Thursday, May 14, 2015


This article originally appeared in the 5.14.15 issue of Metroland.

Wonders never cease.  It looks like my mountain house in this tiny Berkshire mountain town is gonna get some serious broadband internet.  We’re talking fiber, and we’re talking something like $50 a month.

            I live in a broadband-free town.  I don’t think any cable providers serve the town, but some folks on the main roads get Verizon DSL.  Which sucks as far as serious internet goes.  And since Verizon is under no obligation to hook up everybody in town (like they are for landline telephone), those of us who live off the beaten path have been stuck with satellite internet.  Which totally sucks as far as serious broadband goes.  First you need to put up a dish to talk to the satellite – when I moved into my house I discovered I had to pay $5000 to cut down the three huge trees that were blocking my signal.  Then I got this slow satellite pretend broadband.  They say “lightening-fast speeds up to 15 bps” but it’s more like 2-3 bps.  And it’s metered, like cellphone data, so when I run out of my monthly allotment, I have to buy more.  And it’s expensive.  No Netflix for me! No Apple TV!  No Hulu!

            For awhile, I had something called Wild Blue internet.  It would shut down about once a week, sending me to customer service hell to find out what was wrong and when I might get my internet back.  Then last year my modem crapped out.  Wild Blue couldn’t manage to get someone to bring me a new one, and they couldn’t just send me one, that’s too simple!  So after being dark for three weeks I canceled my service and had the only other provider, Hughesnet, come out and put another dish up, and now I’m back in business.  Slow, annoying, expensive business.  And when you cancel satellite service, they don’t come take the dish down.  It costs too much and even a dead dish is free advertising for the company that couldn’t cut it.  So one day soon I’ll go out with a hacksaw and cut the damn thing down myself.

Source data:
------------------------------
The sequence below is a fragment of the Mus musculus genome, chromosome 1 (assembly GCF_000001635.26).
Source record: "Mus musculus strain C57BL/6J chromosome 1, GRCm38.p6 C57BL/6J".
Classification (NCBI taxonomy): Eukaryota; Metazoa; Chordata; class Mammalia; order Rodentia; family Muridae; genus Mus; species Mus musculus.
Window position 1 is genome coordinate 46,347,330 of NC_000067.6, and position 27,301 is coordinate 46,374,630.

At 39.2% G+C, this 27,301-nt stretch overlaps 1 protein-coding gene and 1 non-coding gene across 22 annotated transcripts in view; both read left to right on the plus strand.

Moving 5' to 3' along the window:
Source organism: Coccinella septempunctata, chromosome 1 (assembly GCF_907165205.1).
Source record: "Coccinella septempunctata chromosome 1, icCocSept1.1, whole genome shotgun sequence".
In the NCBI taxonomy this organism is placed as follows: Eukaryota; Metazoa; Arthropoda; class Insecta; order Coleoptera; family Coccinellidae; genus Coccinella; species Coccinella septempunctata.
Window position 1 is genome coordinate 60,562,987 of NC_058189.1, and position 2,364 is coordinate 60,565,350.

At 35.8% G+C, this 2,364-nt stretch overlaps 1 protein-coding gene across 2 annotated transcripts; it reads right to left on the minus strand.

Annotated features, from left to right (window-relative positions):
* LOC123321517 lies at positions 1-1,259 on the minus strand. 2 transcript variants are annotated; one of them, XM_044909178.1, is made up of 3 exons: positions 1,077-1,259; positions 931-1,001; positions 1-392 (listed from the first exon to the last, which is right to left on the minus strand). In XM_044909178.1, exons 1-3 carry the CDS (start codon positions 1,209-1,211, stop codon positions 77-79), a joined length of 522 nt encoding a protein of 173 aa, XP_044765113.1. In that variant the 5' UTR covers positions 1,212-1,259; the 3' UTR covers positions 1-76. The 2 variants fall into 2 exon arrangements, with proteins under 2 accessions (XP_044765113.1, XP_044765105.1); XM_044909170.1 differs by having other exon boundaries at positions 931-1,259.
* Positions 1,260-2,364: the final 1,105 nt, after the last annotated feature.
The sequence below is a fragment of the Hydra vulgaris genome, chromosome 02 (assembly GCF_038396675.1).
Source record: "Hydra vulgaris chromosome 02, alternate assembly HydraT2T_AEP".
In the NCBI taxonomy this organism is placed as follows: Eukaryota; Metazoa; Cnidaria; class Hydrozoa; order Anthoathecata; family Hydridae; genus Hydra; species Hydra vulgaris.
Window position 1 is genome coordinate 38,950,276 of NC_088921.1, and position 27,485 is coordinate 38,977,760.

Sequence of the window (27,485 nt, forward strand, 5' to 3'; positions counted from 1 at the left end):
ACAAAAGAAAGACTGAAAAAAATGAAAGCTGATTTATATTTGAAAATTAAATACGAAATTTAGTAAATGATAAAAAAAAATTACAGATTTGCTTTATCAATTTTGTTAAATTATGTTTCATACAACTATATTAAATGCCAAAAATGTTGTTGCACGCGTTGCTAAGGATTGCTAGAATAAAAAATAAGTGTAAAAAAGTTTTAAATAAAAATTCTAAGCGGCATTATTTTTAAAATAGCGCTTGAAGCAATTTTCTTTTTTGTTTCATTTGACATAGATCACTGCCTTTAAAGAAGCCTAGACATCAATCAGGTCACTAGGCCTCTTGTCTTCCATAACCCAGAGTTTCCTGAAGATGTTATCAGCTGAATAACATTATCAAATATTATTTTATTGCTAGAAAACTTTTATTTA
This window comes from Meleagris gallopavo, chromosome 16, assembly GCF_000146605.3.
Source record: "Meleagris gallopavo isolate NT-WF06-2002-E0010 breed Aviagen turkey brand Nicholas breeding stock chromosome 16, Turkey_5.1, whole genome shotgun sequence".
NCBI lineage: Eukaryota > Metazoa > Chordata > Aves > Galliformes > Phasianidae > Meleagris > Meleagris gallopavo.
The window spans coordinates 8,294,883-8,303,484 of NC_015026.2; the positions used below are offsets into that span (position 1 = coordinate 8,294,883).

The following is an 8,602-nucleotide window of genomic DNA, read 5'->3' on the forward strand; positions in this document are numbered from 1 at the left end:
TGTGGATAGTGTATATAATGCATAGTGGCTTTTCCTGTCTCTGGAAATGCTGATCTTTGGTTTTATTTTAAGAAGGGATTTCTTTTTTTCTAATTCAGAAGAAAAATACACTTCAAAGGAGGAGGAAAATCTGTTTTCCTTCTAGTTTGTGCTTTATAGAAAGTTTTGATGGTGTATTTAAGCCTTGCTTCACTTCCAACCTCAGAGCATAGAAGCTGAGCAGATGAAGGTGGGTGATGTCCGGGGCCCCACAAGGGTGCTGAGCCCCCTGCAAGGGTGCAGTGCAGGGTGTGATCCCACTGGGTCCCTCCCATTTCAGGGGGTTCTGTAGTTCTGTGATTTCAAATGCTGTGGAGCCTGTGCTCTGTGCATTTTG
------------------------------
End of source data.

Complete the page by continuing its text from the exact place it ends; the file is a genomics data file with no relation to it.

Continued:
A couple of years ago I heard that the state was putting fiber optic cables, supposedly just about the fastest, highest capacity broadband portals there are, along some main roads in rural Western Mass.  Like through my town.  But it didn’t matter, they weren’t hooking up houses, and they sure weren’t going up the side roads.  Then there was the announcement of something called Wired West, a not-for-profit looking to do some kind of “public-private partnership” was trying to figure out a way to provide “last mile” wiring so everybody had broadband. 

            I didn’t pay much attention, really.  I was PO’d that the phone and cable companies weren’t doing it.  This warm-fuzzy cooperative rah rah “initiative” seemed like so much hopeless drivel.

            Boy oh boy was I wrong.  Wired West figured out that under state law, if a town wanted to, it could form a “municipal light plant” to provide utility services to its citizens.  The town could then use its low-cost municipal borrowing power to get the money to build out the broadband infrastructure.  And if enough towns joined together on this, the thing would pretty much pay for itself from subscriber fees.  There were conditions: 60% of the households in each town needed to sign up and send in a $50 deposit, and the bond issue needed to be approved by a 2/3 vote at a town meeting.   For a while I was thinking “good luck with that.”

            Last Friday night we had our big town meeting to vote on this.  The fire hall was packed, SRO, and there were a lot of faces some of my local friends didn’t recognize.  There was energy in the room.  After a pretty detailed presentation from Wired West, the matter was put up for discussion. 

            Now, when I moved to Massachusetts from New York in the early 2000’s I discovered something about the ol’ Commonwealth:  they really like their participatory democracy over here.  All sorts of things that in New York would get decided by elected bodies or election day ballots get elected over here in public meetings.  After a “public discussion.”  It’s a grand thing in principal; in practice maybe not so much. Often times the attendance at the town meetings are less than 10% of the enrolled voters.  That certainly wasn’t the case Friday.  Then there’s the “public discussion” part.  Oh dear.  Bloviators.  There’s a few in every crowd, and this being a rather moneyed Noo Yawkah retirement town, there’s a few more than a few.  The questions came and came, not so much in search of answers but to demonstrate one’s incisive brilliance to friends and neighbors.  What if this? What if that?  Are you aware that yadda yadda yadda?  I almost yelled “What if God and Superman had a fight, you self-important twits?” but I refrained.

            After a couple hours it passed, nearly unanimously, as it has in a dozen other little towns and as it will in a couple dozen more.  And in a couple of years, we’ll have fabulous internet, TV and telephone, and we’ll own the company that’s providing it.  And you just can’t beat that, babe.

Paul Rapp is an IP attorney who tends to get impatient with the democratic process, especially after a few cocktails.